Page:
Northwest News

Northwest News

A young cougar, which was previously tagged with a tracking collar, is treed by hounds in Washington. Courtesy of Buddy Woodberry

New Rule Allowing Hound Training For Cougar Tracking Highlights Wildlife-Human Challenges

The Washington Department of Fish and Wildlife Commission recently approved a new rule that could soon grant George’s wish. But the rule is not without controversy. Many conservationists worry that training more hound handlers could put a strain on Washington’s cougar population and lead to catastrophic unintended consequences for the big cats. Continue Reading New Rule Allowing Hound Training For Cougar Tracking Highlights Wildlife-Human Challenges

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Black pioneer George Bush's grandson, left, and son, right, stand next to a fanning mill on the family's farm near present day Tumwater, Washington. A monument to George Bush and his family is planned for Washington's Capitol Campus. CREDIT: Washington State Historical Society

New Monument At Washington State Capitol Will Honor Black Pioneer George Bush And Family

Washington’s sprawling Capitol campus features war memorials, a granite monument to fallen police officers, a replica of a Roman-style fountain and a brass sundial. As soon as this summer a new monument will join the collection. It will honor George Bush, Washington’s first Black pioneer, along with his son, William Owen Bush, who was the state’s first Black lawmaker, and their family. Continue Reading New Monument At Washington State Capitol Will Honor Black Pioneer George Bush And Family

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How Do We ‘Bridge The Divide’ Across The Northwest? We Ask That In Re:Building Democracy

Deepening polarization is eroding faith in the electoral and democratic process on which our democracy depends. What can we do to cultivate mutual respect, repair damaged relationships, and reweave a civic fabric frayed from years of growing division? In this episode, produced by NWPB, we discuss working and speaking together in the Northwest in a climate that is increasingly difficult to do so. Continue Reading How Do We ‘Bridge The Divide’ Across The Northwest? We Ask That In Re:Building Democracy

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Senators watch Gov. Brad Little’s 2021 State of the State address from the floor of the Senate chambers. Because of COVID-19 precautions, Little delivered the address remotely instead of in the traditional joint gathering of the House and Senate chambers. CREDIT: Nik Streng/ Idaho EdNews

In Spat With Governor, Idaho Lawmakers Want To Eliminate COVID As ‘Emergency’ In State Law

Lawmakers are angry that Republican Gov. Brad Little took some of those actions to slow the coronavirus. Those actions included a temporary lockdown starting in March when the virus overwhelmed some hospitals with patients and threatened to do so at others. Hospital workers were also getting sick and said they were in danger of running out of protective equipment. Continue Reading In Spat With Governor, Idaho Lawmakers Want To Eliminate COVID As ‘Emergency’ In State Law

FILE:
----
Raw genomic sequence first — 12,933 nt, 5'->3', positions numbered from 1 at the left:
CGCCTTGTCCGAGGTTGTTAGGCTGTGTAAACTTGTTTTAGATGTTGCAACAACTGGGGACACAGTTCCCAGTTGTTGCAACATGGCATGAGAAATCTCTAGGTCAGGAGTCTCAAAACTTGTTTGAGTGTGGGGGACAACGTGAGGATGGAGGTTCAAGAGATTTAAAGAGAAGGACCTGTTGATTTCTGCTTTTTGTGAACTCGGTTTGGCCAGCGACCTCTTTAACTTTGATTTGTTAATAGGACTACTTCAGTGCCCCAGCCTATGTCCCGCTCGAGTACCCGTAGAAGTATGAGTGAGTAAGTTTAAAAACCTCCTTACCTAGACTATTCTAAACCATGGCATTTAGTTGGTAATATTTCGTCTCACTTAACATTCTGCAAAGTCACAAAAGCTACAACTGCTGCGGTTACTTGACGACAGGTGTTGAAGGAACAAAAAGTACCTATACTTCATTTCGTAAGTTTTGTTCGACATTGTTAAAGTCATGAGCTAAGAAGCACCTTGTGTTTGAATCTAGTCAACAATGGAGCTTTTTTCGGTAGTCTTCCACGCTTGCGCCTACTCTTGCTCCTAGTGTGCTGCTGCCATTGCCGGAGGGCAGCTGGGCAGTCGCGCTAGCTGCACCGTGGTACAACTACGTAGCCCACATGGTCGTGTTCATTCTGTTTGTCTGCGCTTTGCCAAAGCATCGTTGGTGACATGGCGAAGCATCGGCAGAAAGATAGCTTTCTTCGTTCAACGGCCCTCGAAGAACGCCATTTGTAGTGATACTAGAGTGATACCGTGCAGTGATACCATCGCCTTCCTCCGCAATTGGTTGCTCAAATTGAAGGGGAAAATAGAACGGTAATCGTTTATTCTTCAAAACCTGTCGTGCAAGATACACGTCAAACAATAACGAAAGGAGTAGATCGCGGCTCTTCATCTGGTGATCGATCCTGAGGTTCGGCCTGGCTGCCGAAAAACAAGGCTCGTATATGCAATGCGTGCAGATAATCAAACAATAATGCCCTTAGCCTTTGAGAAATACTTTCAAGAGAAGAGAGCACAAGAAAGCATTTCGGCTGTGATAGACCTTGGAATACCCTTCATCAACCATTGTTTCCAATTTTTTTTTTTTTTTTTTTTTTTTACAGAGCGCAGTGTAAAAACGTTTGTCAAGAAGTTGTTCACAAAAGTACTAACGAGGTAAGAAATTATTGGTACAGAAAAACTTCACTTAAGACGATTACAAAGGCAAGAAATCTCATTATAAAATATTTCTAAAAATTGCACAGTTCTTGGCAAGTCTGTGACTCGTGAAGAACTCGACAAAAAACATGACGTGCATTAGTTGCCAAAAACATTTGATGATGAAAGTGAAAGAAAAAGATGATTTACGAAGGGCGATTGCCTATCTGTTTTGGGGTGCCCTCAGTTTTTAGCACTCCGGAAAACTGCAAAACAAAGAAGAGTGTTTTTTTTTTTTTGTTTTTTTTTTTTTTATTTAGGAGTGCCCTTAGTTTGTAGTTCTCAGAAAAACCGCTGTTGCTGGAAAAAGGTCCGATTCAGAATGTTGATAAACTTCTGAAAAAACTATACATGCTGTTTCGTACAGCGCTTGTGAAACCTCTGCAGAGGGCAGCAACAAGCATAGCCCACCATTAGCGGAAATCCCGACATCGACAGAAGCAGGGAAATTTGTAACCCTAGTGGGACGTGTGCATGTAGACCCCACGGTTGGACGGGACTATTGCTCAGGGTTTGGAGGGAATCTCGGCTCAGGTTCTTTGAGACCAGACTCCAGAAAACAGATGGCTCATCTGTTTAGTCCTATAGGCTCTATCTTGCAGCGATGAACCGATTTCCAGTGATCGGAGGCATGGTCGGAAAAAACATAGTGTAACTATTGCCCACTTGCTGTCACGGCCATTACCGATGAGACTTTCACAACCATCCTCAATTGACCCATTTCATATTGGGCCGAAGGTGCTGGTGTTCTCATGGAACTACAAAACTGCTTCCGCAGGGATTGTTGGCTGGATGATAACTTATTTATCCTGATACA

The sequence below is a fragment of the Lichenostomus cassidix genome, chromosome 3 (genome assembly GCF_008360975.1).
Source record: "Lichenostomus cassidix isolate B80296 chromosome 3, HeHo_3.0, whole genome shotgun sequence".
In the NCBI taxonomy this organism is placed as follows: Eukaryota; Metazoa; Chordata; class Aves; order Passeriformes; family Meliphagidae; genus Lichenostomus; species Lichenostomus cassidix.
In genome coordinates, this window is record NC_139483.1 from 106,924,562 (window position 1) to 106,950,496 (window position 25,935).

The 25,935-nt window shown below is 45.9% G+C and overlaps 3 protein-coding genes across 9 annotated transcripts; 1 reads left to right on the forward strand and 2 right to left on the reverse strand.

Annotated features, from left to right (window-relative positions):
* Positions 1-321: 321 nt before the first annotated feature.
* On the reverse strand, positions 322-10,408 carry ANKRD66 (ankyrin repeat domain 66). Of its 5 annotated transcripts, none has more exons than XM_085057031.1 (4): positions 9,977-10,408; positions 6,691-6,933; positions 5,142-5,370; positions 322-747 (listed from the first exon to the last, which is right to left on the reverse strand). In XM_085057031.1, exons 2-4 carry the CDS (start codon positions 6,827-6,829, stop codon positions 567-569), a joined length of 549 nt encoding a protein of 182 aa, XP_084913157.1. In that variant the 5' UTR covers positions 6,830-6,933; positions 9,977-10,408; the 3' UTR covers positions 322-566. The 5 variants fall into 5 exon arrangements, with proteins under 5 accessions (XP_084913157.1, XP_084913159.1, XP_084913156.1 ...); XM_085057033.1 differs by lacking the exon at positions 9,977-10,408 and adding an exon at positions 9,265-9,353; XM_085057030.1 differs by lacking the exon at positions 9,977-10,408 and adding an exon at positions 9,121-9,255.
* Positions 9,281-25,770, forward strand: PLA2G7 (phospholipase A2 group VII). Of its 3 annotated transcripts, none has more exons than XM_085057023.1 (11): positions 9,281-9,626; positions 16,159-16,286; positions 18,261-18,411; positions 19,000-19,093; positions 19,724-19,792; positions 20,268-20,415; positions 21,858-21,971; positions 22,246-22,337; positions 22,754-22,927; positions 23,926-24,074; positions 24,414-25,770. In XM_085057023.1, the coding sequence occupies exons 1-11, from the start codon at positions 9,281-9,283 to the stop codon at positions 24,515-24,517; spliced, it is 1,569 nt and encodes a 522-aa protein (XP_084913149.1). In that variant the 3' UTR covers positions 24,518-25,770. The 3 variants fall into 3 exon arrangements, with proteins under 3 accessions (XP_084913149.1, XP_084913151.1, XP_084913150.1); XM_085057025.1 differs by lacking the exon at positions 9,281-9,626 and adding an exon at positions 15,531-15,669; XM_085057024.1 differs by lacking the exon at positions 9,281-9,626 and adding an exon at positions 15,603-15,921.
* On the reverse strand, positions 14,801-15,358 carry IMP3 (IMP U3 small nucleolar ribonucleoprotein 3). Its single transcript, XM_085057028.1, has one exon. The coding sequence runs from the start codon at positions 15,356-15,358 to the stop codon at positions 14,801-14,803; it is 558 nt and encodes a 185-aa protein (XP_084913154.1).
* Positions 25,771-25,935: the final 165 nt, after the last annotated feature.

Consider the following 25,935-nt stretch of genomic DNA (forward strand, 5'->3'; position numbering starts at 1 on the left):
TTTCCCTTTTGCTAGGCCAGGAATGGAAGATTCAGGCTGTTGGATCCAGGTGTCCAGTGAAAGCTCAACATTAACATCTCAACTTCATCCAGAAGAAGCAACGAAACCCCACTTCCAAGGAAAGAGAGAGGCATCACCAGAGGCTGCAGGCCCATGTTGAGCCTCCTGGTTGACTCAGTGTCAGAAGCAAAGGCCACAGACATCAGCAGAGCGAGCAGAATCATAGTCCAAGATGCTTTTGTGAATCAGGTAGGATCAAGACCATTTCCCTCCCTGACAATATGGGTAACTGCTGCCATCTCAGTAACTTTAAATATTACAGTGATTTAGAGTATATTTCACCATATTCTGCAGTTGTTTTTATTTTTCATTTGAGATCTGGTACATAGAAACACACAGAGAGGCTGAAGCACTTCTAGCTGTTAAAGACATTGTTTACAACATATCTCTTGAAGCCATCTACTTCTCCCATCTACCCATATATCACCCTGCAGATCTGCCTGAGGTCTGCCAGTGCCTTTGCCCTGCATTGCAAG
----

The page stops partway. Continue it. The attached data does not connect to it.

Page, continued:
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Jodee Pineau-Chaisson sits in her office in Springfield, Mass. on January 12, 2021. Pineau-Chaisson, a social worker, contracted the coronavirus last May and continues to have symptoms even months after testing negative for the virus. Meredith Nierman/GBH News

When Does COVID-19 Become A Disability? ‘Long-Haulers’ Push For Answers, And Benefits

So-called long-haulers are people who survive COVID-19 but have symptoms – sometimes debilitating symptoms – many months later. As scientists scramble to explain what is going on and figure out how to help, disability advocates are also scrambling: They are trying to figure out whether long-haulers will qualify for disability benefits. Continue Reading When Does COVID-19 Become A Disability? ‘Long-Haulers’ Push For Answers, And Benefits

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Washington House representatives listen to testimony,, Jan. 24, 2019, before they unanimously voted to approve a code of conduct for the Legislature. CREDIT: TED S. WARREN/AP

Washington State Lawmakers May Pass New Wealth Taxes This Year. Here’s A Breakdown

Each of the proposals is different. But for many Democrats, as well as others on the political left, the goal is the same: Make the richest Washingtonians pay for COVID-19 relief programs and other services that would help people who are struggling. Democrats also say the state’s current tax system is highly regressive, meaning lower-income people pay a larger share of their income in taxes than the wealthy. They are looking to correct that imbalance. Continue Reading Washington State Lawmakers May Pass New Wealth Taxes This Year. Here’s A Breakdown

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An empty syringe on a table at Ronald Reagan UCLA Medical Center after a care worker received the COVID-19 vaccine on Dec. 16, 2020. CREDIT: Brian van der Brug/AP

Why We Can’t Make Vaccine Doses Any Faster

Vaccine supply chains are extremely specialized and sensitive, relying on expensive machinery, highly trained staff and finicky ingredients. Manufacturers have run into intermittent shortages of key materials, according to the U.S. Government Accountability Office; the combination of surging demand and workforce disruptions from the pandemic has caused delays of four to 12 weeks for items that used to ship within a week, much like what happened when consumers were sent scrambling for household staples like flour, chicken wings and toilet paper. Continue Reading Why We Can’t Make Vaccine Doses Any Faster

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